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DOWN AND OUTED IN INDIA

The mysterious suicide of a gay Indian professor fired after he was caught on film with another man When a gay professor at one of India’s most prestigious universities was found dead two months after vigilantes barged into his house with a video camera and caught him in a tryst with a bicycle rickshaw driver, police concluded it was suicide. He had been suspended from his teaching duties for “immoral sexual activity” and publicly outed in a society deeply prejudiced against gay people, and there was poison in his blood.

But activists and former colleagues of Shrinivas Ramchandra Siras, a professor of Indian literature at Aligarh Muslim University in the northern Indian state of Uttar Pradesh, are puzzled by a few odd details of his death—his cellphone was missing, his ATM card was used either just before or just after his death, and while the room where his body was found was locked from the inside, the front door of the house was bolted and padlocked on the outside. What’s more, he had just been reinstated at the university by virtue of a court order, and he had found friendship and support among those fighting for gay rights in India.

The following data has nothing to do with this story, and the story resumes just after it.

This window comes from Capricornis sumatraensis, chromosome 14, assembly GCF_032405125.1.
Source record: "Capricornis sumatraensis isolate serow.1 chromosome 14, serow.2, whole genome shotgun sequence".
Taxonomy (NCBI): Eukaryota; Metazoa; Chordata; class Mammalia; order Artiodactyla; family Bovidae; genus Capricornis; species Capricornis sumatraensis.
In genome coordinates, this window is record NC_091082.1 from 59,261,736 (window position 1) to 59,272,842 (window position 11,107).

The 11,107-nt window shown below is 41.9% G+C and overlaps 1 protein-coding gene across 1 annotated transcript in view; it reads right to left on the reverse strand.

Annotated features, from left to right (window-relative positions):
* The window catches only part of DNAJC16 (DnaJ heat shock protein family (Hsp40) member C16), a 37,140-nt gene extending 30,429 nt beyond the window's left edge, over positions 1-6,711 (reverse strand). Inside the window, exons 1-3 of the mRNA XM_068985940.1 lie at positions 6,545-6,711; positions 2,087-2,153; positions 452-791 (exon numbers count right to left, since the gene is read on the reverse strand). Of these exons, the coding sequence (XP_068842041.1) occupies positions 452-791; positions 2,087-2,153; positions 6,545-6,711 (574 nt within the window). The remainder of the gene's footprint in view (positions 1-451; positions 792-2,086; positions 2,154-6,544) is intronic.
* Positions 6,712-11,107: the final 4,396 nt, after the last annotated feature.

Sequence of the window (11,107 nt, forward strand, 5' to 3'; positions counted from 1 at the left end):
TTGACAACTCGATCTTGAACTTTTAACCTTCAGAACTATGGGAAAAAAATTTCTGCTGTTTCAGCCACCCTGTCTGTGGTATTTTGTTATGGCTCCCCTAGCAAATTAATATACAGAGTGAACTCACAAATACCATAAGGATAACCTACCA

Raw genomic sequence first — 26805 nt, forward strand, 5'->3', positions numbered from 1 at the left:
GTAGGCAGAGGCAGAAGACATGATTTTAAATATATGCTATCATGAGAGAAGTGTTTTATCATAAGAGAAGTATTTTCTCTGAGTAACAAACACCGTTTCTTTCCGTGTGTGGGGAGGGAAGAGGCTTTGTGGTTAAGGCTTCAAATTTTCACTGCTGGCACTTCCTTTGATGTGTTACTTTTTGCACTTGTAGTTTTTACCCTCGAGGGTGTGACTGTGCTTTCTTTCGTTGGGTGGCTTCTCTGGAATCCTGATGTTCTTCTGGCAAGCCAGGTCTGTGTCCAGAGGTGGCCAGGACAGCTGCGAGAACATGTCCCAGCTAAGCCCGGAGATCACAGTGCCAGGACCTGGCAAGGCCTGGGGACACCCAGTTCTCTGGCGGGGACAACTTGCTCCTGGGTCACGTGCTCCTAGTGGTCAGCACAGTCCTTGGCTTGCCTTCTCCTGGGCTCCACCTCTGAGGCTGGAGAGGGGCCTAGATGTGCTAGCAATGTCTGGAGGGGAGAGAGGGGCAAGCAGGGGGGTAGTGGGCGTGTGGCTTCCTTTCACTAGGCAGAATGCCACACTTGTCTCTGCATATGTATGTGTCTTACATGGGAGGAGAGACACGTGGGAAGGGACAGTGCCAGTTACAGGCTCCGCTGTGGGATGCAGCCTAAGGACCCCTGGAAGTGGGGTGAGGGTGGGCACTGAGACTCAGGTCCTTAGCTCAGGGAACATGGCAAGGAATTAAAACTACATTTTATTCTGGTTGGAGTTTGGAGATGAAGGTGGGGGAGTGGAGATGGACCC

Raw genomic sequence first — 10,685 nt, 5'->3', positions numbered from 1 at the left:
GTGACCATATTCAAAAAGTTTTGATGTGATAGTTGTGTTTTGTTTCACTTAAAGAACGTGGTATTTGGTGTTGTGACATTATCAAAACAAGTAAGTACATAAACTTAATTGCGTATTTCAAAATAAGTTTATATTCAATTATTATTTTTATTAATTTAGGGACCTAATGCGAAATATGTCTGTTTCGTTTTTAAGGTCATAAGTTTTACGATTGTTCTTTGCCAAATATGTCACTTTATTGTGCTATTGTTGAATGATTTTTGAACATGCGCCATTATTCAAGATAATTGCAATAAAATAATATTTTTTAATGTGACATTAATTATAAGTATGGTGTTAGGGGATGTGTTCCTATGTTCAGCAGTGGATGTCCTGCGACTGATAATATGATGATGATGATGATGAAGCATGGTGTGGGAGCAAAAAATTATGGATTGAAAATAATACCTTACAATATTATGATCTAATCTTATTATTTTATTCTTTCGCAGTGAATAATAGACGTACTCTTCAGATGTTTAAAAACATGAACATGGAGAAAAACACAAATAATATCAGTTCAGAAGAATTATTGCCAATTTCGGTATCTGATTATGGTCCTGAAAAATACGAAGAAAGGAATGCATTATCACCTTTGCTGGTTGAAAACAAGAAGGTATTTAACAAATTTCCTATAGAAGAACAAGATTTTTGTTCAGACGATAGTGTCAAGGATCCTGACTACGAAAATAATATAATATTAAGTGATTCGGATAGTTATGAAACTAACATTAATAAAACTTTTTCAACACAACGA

RAINBOW INDIA: Gay rights activists are hoping a film based on the story of a closeted professor who killed himself after being outed will further understanding and rights for India’s LGBT community.

Even if the official explanation of suicide is correct, the more than five-year-old case has become one of the most prominent tests of India’s official and unoffi-cial intolerance of homosexuality in recent years. And while the Indian legal system failed Siras, his story may wind up doing more for gay rights than India’s usually liberal courts. For that, thank Bollywood.

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Supreme Leader Kim Jong Un, the North Koreans said, wanted to resume negotiations in hopes of ending decades of hostility between the two countries. Jonathan Broder investigates why the US might be wrong about Kim Jong and his nuclear intentions.
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